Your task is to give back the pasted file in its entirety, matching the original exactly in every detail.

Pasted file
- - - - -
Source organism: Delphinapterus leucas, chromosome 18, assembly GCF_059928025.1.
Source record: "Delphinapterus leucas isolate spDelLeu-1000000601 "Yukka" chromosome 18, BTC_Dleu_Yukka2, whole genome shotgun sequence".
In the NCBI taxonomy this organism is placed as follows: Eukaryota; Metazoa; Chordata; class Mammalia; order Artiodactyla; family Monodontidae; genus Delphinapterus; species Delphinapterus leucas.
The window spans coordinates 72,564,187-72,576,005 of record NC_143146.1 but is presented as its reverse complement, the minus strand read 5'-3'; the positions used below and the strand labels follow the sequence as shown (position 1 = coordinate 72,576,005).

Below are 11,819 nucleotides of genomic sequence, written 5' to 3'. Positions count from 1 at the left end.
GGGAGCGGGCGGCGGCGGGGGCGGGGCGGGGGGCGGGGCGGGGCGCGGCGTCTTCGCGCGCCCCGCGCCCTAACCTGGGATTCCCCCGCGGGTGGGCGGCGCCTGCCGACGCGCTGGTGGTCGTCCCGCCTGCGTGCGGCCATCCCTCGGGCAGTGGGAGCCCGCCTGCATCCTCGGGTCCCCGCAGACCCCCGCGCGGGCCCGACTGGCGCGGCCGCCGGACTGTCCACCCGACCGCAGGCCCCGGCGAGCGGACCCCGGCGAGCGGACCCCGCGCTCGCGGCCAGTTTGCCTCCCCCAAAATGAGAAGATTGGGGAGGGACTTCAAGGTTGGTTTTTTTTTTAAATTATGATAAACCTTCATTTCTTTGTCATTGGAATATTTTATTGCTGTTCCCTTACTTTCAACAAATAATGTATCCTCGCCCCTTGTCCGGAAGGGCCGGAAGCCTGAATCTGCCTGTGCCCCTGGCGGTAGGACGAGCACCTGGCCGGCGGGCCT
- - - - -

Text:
Source organism: Delphinapterus leucas, chromosome 18, assembly GCF_059928025.1.
Source record: "Delphinapterus leucas isolate spDelLeu-1000000601 "Yukka" chromosome 18, BTC_Dleu_Yukka2, whole genome shotgun sequence".
In the NCBI taxonomy this organism is placed as follows: Eukaryota; Metazoa; Chordata; class Mammalia; order Artiodactyla; family Monodontidae; genus Delphinapterus; species Delphinapterus leucas.
The window spans coordinates 72,564,187-72,576,005 of record NC_143146.1 but is presented as its reverse complement, the minus strand read 5'-3'; the positions used below and the strand labels follow the sequence as shown (position 1 = coordinate 72,576,005).

Below are 11,819 nucleotides of genomic sequence, written 5' to 3'. Positions count from 1 at the left end.
GGGAGCGGGCGGCGGCGGGGGCGGGGCGGGGGGCGGGGCGGGGCGCGGCGTCTTCGCGCGCCCCGCGCCCTAACCTGGGATTCCCCCGCGGGTGGGCGGCGCCTGCCGACGCGCTGGTGGTCGTCCCGCCTGCGTGCGGCCATCCCTCGGGCAGTGGGAGCCCGCCTGCATCCTCGGGTCCCCGCAGACCCCCGCGCGGGCCCGACTGGCGCGGCCGCCGGACTGTCCACCCGACCGCAGGCCCCGGCGAGCGGACCCCGGCGAGCGGACCCCGCGCTCGCGGCCAGTTTGCCTCCCCCAAAATGAGAAGATTGGGGAGGGACTTCAAGGTTGGTTTTTTTTTTAAATTATGATAAACCTTCATTTCTTTGTCATTGGAATATTTTATTGCTGTTCCCTTACTTTCAACAAATAATGTATCCTCGCCCCTTGTCCGGAAGGGCCGGAAGCCTGAATCTGCCTGTGCCCCTGGCGGTAGGACGAGCACCTGGCCGGCGGGCCT